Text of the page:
5.7.Electro metal plate - Additive print process with weakly conductive ink (e.g. plastics or carbon) followed by dry metal plating
5.8.Printable metallic conductors cure at LT e.g. silver based ink
5.9.A typical process cost comparison for RFID antennas
5.10.Possibilities for various new printed conductors.
5.11.Charge carrier mobility of carbon nanotubes compared with alternatives
5.12.Developers of Carbon Nanotubes for Printed Electronics
6.MARKETS 2010-2020
6.1.Global market for printed electronics logic and memory 2010-2020 in billions of dollars, with % printed and % flexible
6.1.Transistors - first significant commercial product in 2010
6.1.Forecasts 2010-2020
6.2.Assumptions for our forecasts
6.2.Sales of printed and potentially printed transistors and memory by application in 2011
6.2.Primary assumptions of organic electronics in full production 2007 to 2025
6.3.Global electronics industry by application
6.3.Sales of printed and potentially printed transistors and memory by application in 2016
6.3.Split between backplane, RFID and other applications to 2020
6.4.Size of relevant markets that are impacted
6.4.Sales of printed and potentially printed transistors and memory by application in 2020
6.4.End user markets relevant to printed electronics
6.5.Global semiconductor shipments monthly and three month average 1983 to 2005
6.5.Potential, in billions yearly, for global sales of RFID labels and circuits printed directly onto products or packaging. Item level is shown in red. These are examples.
6.5.Potential for non-RFID electronic labels
6.6.Potential for RFID labels 2010-2020
6.6.Market for printed and potentially printed electronic devices by chemistry of key element 2010-2020 in billions of dollars
6.6.Statistics for electronic labels and their potential locations
6.7.Number (in millions) of passive tags by application 2010-2021
6.7.Printed electronics materials and other elements of device income 2010-2020
6.7.Market for RFID
6.7.2.Ultimate potential for highest volume RFID
6.7.3.Penetration of chipless RFID
6.8.Value of passive tags by application 2010-2021 (US Dollar Millions)
6.8.Impact on silicon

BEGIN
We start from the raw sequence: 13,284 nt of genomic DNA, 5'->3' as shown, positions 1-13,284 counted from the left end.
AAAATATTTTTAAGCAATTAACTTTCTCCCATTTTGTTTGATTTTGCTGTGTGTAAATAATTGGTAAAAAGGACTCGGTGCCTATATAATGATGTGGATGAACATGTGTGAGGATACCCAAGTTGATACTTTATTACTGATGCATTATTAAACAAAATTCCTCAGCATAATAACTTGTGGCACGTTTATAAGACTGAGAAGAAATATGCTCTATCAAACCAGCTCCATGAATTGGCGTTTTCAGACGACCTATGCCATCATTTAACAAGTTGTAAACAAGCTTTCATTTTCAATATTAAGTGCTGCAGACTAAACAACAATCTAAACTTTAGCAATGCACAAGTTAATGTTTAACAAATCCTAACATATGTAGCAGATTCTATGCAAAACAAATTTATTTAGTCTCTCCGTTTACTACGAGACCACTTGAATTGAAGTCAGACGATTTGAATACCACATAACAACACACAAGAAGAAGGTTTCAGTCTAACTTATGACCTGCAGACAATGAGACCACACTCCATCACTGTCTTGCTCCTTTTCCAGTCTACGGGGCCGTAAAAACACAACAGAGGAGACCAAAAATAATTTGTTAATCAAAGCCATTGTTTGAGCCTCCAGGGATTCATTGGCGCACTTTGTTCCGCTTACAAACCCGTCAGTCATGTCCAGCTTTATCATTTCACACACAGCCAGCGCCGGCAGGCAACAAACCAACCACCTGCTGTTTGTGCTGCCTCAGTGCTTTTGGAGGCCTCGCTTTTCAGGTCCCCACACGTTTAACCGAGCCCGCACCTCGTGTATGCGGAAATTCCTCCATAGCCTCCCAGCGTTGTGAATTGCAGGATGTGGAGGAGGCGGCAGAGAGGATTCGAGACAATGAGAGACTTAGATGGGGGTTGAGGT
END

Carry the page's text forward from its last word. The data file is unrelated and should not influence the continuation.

6.8.Current options and challenges for backplane TFTs
6.9.Forecasts for materials
6.9.Choices of digital chipless RFID technologies
6.10.Chipless versus Chip RFID, in numbers of units (billions) 2010-2021 (includes passive and active RFID)
6.10.Backplane transistor arrays hold up AMOLED market penetration
6.11.Impediments to the commercialisation of printed transistors and memory
6.11.Market size of a variety of chipless solutions, US$ millions
6.12.Scope for printed TFTCs to create new markets or replace silicon chips
6.13.Market for printed and potentially printed electronic devices 2010-2020 in billions of dollars
6.14.Printed electronics materials and other elements of device income 2010-2020 in billions of dollars
7.1.Objectives and challenges of 80 organisations developing printed and potentially printed transistor and/ or memory circuits and/or their materials
7.1.Semiconductor, process, geometry, targets, challenges and objectives for 80 organisations in printed and thin film transistors and/ or memory
7.1.Left is diode logic OR gate and the right is a bridge rectifier
7.2.Micrograph of an SSD array and the 110 GHz microwave measurement setup
7.2.Profiles of 45 organisations in printed and thin film transistors and/ or memory
7.2.Objectives and challenges of 23 organizations developing inks and their materials for printed and potentially printed transistors and memory
7.2.2.AU Optoelectronics
7.2.5.CEA Liten
7.2.6.DaiNippon Printing
7.2.7.Dow Chemical
7.2.8.Ecole Superiure des Mines Saint Etienne
7.2.10.ETRI (Electronics and Telecommunications Research Institute)
7.2.11.Fraunhofer Institute for Photonic Microsystems
7.2.12.Fraunhofer Institute for Reliability and Microintegration
7.2.15.Hewlett Packard
7.2.18.Industrial Technology Research Institute
7.2.19.Institute of Microelectronics
7.2.20.International University of Bremen
7.2.21.Japan Science and Technology Agency
7.2.22.Korea Electronics Technology Institute
7.2.23.Korea Institute of Science and Technology
7.2.25.Kyung Hee University
7.2.27.Merck Chemicals
7.2.29.Oregon State University
7.2.30.Palo Alto Research Center
7.2.32.Plastic Logic
7.2.33.Poly IC
7.2.34.Samsung Advanced Institute of Technology SAIT
7.2.35.Semiconductor Energy Laboratory
7.2.37.Sunchon National University
7.2.38.Thin Film Electronics
7.2.39.Tohoku University
7.2.40.Tokyo Institute of Technology
7.2.41.Toppan Printing
7.2.42.University of California Los Angeles
7.2.43.University of Cambridge
7.2.44.University of Tokyo
7.3.42 organisations that developing TFTCs and their materials and their priorities for products to be sold
7.3.Fujitsu "electronic paper" display
7.4.Researchers and users play major roles with active logistic support from JST
7.5.High Mobility OTFT
7.6.Summary and Conclusion
7.7.PARC have developed innovative displays
7.8.Materials and devices. Fully printed RFID tag in development.
7.9.Fully printed EAS (anti theft) tag shown on website.
7.10.Prototype HF tag and reader
7.11.Samsung OLED display
7.12.A circuit by Associate Professor Zhenan Bao.

Report Statistics

Pages 292
Tables 45
Figures 119
Companies 100
Forecasts to 2019

Subscription Enquiry